5 Reasons to Model During QA, Part 1/5: “Shift Left” QA Uproots Design Defects
5 Reasons to Model During QA, Part 1/5: “Shift Left” QA Uproots Design Defects
Shift-left testing and model-based techniques help find defects in design before they reach production.
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Model-Based Testing (MBT) itself is not new, but Model-Based Test Automation is experiencing a resurgence in adoption. Model-Based Testing is the automation technique with the greatest current business interest according to the 2018 World Quality Report, with 61% of respondents stating that they can foresee their organization adopting it in the coming year. 
Technologies like The VIP Test Modeler have significantly reduced the time and technical knowledge needed to model complex systems. Organizations can now enjoy all the benefits of Model-Based techniques within short iterations, whereas previously modeling had been reserved for only the most high-stake projects, such as lengthy Waterfall projects in aerospace and defense.
This five-part blog series considers the benefits of introducing Model-Based Techniques to QA. It considers five reasons for adopting modeling, the theme of an upcoming Curiosity webinar. Today’s article begins with the very beginning of the delivery lifecycle, setting out how modeling can uproot defects earlier, where they require far less time and resources to fix.
The Case for “Shift Left” QA
Historic data from both industry and academic research has consistently shown that the errors introduced earliest in the software delivery lifecycle account for the greatest number of defects:
- In 2001, research from The IT University, Denmark, found that 59% of defects are traceable to the design phase; 
- In 2009, Bender RBT suggest that 59% stem from requirements; 
- By 2012, the Hyderabad Business School found that 64% of bugs emerge in the requirements analysis and design phase.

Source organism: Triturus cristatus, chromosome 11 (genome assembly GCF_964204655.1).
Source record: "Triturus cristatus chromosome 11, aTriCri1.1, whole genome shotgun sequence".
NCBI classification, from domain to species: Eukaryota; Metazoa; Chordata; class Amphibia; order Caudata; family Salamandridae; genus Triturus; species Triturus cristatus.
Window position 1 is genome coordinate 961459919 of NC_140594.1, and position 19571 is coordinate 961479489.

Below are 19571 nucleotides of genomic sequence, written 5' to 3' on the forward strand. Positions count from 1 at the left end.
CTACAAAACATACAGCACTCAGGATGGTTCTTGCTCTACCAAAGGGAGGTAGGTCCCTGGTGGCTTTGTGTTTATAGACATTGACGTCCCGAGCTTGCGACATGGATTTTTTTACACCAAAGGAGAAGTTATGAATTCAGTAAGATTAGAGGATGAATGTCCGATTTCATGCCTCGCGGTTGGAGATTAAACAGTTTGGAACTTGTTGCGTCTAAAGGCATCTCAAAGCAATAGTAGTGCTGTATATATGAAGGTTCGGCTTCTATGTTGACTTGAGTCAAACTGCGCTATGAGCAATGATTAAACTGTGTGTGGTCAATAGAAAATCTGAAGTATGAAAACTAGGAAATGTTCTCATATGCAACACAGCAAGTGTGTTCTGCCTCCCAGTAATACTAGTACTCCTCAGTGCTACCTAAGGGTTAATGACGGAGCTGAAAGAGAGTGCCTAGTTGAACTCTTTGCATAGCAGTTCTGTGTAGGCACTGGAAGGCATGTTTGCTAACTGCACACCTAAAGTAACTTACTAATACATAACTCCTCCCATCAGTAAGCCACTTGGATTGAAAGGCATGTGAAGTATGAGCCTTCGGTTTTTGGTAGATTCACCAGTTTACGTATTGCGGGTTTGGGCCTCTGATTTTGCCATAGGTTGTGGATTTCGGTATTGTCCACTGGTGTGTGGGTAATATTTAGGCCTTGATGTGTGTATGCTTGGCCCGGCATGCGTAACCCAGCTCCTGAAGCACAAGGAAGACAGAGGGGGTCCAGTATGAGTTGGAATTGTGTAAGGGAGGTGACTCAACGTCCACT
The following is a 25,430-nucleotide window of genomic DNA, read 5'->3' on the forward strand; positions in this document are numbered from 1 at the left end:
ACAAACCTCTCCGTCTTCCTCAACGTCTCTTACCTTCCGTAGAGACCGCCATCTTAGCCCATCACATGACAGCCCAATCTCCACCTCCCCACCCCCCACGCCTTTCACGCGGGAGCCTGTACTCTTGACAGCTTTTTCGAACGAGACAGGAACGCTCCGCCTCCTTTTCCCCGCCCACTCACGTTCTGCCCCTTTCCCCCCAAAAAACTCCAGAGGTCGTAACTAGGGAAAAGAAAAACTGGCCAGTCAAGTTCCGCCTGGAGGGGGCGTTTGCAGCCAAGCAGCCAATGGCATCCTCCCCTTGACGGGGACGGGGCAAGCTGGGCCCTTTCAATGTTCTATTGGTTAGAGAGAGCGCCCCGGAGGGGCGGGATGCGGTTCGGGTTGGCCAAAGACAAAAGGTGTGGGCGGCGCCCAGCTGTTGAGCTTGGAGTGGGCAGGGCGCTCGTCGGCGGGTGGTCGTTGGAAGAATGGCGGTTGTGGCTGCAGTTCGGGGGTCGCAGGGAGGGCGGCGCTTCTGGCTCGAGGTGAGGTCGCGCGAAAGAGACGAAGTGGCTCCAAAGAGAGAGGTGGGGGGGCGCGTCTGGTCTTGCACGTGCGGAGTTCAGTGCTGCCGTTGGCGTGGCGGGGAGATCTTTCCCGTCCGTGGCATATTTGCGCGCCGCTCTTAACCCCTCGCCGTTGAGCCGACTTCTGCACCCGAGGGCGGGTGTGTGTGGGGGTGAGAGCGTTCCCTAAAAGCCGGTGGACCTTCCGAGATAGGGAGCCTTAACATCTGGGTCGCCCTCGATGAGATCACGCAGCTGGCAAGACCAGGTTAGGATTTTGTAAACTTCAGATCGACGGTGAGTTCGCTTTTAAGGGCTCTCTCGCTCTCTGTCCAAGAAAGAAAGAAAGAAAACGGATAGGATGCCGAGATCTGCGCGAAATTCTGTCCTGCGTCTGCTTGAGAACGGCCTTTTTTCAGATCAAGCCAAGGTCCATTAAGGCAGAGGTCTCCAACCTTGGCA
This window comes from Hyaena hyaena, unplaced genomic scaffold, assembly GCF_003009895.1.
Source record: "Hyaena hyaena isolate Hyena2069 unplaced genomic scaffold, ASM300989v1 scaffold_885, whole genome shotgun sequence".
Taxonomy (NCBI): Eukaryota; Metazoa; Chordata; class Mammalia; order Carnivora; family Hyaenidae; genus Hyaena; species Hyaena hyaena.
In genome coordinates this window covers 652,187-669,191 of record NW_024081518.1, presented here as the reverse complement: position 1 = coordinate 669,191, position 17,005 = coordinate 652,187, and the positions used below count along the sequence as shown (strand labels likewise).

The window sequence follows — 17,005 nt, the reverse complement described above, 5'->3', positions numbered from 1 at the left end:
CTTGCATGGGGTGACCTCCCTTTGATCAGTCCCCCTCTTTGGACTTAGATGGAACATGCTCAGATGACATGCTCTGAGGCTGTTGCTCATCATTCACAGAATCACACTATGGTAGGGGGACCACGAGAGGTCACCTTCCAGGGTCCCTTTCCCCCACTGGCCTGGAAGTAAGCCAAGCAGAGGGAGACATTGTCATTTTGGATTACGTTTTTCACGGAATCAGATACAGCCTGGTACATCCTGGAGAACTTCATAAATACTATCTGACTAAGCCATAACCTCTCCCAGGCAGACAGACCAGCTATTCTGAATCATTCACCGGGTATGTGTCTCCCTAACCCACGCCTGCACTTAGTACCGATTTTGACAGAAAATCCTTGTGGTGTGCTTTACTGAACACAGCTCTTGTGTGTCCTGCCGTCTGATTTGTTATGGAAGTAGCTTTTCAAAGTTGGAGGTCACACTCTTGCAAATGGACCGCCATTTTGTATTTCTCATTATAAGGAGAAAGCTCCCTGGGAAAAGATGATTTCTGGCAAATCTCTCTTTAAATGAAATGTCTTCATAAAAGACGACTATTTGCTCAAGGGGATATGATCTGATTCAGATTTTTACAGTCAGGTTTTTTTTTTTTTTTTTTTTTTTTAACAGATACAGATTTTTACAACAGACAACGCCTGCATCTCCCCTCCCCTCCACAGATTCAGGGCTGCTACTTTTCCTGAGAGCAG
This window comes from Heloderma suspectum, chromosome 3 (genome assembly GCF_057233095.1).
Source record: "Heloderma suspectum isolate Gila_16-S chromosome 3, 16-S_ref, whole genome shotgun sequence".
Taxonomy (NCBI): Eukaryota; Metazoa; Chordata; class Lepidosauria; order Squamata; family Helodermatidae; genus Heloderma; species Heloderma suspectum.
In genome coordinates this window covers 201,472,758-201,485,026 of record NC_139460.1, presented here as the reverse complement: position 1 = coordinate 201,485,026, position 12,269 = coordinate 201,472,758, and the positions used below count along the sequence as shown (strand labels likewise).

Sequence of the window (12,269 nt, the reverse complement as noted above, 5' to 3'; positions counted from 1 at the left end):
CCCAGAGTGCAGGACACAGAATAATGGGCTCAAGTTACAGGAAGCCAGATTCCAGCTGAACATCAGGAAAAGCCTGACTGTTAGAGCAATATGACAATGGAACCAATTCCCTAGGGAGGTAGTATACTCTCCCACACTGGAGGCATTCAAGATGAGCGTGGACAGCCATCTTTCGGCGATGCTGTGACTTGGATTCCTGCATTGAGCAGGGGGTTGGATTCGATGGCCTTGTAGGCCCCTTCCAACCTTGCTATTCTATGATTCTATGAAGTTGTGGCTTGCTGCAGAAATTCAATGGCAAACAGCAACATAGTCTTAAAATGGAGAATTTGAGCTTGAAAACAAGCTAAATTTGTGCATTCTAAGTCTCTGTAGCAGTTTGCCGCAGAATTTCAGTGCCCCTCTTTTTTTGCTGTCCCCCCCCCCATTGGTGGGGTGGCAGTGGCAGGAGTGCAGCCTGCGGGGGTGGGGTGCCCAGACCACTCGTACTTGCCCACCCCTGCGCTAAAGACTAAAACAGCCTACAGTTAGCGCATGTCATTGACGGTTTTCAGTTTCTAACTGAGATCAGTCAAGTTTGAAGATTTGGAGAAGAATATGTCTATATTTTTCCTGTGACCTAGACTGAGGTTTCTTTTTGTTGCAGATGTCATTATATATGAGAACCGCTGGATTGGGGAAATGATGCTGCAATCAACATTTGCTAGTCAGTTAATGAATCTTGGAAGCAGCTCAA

The same research has established that it is far more costly and time-consuming to remedy these defects after the design phase. In fact, requirements defects can account for as much as 82% of total defect remediation efforts,  while a bug identified during testing costs on average 15 times more to fix than one discovered during the design phase. 
This is the textbook argument for beginning QA earlier: it allows you to detect the majority of defects as they emerge, rather than after they have been perpetuated throughout the code. Detecting defects during the requirements analysis and design phase, therefore, gives you a greater chance of delivering quality software on time and within budget.
This raises an important question: what does it mean to perform QA during the design phase? To understand this, we must first consider why so many defects are introduced during requirements analysis and system design.
Low-Quality Requirements: The Target of Shift-Left Testing
The quality of the requirements themselves remains the major cause of defects. The formats and methods used to capture software designs are ill-matched to reflect complex system logic. They tend to be ambiguous and incomplete, leading to miscommunications. These misunderstandings then require rectification through costly and time-consuming rework.
Organizations still frequently capture user and business needs in a range of disparate formats. These include written user stories, written documents, and behavior-driven specifications, as well as email or chat requests and business process diagrams. Such requirements are rarely connected formally and rely heavily on natural language.
Natural language is naturally ambiguous and is far removed from the precise system logic that needs to be converted into code. Written requirements therefore frequently allow for multiple interpretations of how the system should function, risking a drift in the vision held by BAs, developers, and testers.